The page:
DEXA or Bone Densitometry
Dexa is used to measure bone mineral density. The most common cause for loss of bone density is osteoporosis. A thin beam of x-ray energy is passed through the lower spine and hip regions. A computer calculates how much of x-ray energy is absorbed by the bones and compares the results with that in a younger person (eg 20 years old), and also with what is expected for a person of your age, sex and race.
The procedure takes approximately 15 to 20 minutes. Low doses of ionising radiation are used.
Q: Can you explain what Bone Density means?
A: Bone Density is a specialised x-ray used to detect the possible presence of osteoporosis or its onset.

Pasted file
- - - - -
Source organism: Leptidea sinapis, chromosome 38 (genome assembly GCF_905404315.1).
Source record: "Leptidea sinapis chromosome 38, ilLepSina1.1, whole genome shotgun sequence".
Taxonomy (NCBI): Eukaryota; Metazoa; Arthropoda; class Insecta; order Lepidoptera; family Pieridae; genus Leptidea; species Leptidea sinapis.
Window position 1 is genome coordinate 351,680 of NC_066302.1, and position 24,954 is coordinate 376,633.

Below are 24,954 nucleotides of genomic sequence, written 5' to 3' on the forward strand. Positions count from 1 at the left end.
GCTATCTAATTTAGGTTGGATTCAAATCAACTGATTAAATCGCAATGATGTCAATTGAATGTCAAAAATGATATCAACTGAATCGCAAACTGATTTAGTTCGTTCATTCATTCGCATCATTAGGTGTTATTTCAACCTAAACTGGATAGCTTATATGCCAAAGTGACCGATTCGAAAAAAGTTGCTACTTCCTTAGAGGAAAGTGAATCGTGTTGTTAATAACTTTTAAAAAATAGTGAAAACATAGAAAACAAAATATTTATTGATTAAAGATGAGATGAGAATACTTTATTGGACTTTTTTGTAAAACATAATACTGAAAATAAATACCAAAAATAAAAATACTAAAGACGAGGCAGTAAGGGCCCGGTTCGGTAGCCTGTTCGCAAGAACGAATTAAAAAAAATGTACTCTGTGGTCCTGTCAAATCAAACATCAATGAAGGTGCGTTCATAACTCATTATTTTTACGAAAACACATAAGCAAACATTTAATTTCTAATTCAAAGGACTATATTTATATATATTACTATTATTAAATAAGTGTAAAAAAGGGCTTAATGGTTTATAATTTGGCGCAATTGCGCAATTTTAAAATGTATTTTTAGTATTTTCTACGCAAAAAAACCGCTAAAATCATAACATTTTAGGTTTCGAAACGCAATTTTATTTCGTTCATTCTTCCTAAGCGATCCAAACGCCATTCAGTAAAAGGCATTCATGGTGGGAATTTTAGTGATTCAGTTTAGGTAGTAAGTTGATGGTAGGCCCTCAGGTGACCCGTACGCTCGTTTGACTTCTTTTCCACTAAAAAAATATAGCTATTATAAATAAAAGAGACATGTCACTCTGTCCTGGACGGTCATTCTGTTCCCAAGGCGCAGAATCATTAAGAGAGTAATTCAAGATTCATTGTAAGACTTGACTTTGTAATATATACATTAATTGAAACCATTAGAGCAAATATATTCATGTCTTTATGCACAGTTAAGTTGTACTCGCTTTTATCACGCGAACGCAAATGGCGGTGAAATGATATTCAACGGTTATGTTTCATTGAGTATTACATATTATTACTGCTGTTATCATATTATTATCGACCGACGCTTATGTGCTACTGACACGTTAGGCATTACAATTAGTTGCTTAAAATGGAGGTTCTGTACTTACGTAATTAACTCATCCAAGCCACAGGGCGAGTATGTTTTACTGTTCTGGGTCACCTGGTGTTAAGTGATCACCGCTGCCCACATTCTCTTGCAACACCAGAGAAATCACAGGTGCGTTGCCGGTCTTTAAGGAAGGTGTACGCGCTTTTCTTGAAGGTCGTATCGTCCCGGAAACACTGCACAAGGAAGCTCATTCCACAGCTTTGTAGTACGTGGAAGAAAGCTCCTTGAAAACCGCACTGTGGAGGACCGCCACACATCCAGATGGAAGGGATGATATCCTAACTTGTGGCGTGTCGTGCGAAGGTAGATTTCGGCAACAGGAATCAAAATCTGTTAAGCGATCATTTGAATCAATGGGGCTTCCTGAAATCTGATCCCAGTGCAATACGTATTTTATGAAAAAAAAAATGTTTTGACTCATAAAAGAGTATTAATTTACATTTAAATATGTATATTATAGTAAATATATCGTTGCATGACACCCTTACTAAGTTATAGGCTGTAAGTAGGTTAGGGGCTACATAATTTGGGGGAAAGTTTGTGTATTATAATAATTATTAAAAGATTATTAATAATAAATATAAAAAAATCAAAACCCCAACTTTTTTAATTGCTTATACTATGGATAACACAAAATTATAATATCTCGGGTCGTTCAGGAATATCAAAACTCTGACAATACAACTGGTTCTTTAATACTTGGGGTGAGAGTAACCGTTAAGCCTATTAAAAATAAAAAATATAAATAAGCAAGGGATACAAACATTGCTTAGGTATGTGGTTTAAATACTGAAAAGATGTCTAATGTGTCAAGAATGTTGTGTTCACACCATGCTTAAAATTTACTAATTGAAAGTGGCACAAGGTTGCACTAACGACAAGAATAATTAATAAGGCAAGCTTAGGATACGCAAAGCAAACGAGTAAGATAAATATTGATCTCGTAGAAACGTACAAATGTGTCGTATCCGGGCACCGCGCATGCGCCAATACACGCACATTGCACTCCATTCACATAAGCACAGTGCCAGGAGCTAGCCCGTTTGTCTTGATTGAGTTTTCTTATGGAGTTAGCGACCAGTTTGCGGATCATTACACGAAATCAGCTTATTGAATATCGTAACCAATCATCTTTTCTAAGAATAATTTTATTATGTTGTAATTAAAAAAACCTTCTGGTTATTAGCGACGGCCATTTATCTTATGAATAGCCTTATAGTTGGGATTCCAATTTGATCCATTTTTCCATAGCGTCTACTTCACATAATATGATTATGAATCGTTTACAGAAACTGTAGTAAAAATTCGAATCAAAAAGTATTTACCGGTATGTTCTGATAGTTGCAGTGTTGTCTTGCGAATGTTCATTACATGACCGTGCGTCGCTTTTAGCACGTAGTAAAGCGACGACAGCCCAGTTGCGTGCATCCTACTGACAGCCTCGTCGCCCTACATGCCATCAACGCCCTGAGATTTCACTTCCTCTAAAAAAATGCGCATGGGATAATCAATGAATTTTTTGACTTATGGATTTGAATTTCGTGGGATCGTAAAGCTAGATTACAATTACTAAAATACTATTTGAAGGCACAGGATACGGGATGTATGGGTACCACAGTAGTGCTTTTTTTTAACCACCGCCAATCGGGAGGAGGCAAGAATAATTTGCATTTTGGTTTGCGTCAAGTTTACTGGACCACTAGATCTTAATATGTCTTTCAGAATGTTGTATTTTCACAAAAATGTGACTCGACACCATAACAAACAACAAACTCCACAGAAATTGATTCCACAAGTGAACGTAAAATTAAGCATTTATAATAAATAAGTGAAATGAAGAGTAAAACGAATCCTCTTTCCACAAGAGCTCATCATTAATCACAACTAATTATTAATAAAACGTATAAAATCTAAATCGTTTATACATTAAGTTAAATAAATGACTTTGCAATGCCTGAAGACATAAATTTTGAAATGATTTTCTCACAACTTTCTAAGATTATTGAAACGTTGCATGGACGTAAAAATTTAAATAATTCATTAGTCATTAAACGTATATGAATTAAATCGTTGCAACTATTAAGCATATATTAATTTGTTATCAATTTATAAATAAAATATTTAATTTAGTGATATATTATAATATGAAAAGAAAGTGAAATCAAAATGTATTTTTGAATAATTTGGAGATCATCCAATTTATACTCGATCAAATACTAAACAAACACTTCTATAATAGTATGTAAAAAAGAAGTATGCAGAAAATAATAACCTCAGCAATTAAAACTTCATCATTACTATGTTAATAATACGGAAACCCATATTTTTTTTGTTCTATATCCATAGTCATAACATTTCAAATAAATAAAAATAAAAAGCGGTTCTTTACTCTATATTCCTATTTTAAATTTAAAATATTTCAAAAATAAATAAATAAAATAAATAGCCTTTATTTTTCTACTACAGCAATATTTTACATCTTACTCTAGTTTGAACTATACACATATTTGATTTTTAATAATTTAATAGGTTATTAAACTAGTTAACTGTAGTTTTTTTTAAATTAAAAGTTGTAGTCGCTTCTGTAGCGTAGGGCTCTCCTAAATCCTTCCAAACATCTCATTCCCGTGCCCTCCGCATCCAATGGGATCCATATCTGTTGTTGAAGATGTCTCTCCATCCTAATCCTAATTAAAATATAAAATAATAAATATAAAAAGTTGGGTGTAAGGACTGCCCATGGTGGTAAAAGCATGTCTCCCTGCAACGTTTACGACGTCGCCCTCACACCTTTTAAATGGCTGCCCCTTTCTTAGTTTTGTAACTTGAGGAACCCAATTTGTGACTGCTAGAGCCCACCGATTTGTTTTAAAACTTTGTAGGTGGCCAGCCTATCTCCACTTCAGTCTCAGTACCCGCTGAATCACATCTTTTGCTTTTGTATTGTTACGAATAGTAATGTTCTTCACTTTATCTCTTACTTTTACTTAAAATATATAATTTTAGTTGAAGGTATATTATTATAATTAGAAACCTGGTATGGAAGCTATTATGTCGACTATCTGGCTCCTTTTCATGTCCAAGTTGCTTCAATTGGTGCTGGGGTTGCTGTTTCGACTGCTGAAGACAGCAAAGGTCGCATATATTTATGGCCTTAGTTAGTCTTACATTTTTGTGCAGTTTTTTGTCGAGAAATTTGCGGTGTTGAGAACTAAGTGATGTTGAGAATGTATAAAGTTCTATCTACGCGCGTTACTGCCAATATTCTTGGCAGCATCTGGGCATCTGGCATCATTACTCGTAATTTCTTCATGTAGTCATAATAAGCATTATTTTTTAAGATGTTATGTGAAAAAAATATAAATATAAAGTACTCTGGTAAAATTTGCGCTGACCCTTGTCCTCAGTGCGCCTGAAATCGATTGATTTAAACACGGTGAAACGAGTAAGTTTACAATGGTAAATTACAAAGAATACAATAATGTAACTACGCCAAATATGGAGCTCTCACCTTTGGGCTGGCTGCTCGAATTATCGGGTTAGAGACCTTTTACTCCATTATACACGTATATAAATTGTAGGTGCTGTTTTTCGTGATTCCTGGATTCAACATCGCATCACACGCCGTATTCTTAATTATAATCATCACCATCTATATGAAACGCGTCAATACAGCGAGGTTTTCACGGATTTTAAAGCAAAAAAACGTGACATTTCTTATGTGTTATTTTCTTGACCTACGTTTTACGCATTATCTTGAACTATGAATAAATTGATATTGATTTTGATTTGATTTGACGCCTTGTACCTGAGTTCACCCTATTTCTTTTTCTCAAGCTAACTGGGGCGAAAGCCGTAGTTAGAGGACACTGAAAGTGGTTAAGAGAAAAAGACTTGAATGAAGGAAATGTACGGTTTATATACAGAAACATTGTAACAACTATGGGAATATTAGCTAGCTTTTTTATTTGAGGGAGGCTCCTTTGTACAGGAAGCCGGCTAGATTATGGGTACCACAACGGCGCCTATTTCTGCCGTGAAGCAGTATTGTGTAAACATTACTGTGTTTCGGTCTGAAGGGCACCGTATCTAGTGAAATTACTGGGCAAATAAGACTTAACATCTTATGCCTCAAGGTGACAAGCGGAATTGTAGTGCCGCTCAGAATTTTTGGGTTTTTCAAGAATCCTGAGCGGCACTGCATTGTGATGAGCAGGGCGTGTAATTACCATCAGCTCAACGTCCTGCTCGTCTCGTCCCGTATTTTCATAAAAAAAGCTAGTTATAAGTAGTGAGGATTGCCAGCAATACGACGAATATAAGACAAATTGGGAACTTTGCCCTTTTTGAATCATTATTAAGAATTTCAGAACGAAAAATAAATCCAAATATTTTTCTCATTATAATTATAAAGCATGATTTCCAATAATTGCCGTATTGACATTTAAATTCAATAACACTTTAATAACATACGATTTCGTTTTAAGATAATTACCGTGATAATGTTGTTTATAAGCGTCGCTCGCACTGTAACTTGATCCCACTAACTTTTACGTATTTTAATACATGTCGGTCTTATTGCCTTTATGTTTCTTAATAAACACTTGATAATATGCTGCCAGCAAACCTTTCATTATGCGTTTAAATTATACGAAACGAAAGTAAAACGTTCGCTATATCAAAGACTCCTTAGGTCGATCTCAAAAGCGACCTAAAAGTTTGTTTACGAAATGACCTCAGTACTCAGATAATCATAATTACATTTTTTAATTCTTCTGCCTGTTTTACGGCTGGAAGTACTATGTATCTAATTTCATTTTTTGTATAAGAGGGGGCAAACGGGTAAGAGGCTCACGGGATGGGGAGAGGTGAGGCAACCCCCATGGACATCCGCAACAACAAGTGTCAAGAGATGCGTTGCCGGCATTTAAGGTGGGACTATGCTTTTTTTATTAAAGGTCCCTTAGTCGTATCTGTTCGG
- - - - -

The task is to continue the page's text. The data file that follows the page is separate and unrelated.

A DEXA is extremely accurate and is designed to measure the lower spine and hip regions, as these are most prone to fractures.
Q: What happens during the examination?
A: You will be requested to lie still on the x-ray table, with your knees bent over a cushion. Measurements will then be taken of your lower spine area. The procedure will last for approximately 20 minutes.
Q: Is there any preparation?
A: Try to wear loose fitting clothing without belts. You may be asked to wear a gown. This procedure does not involve any type of injection.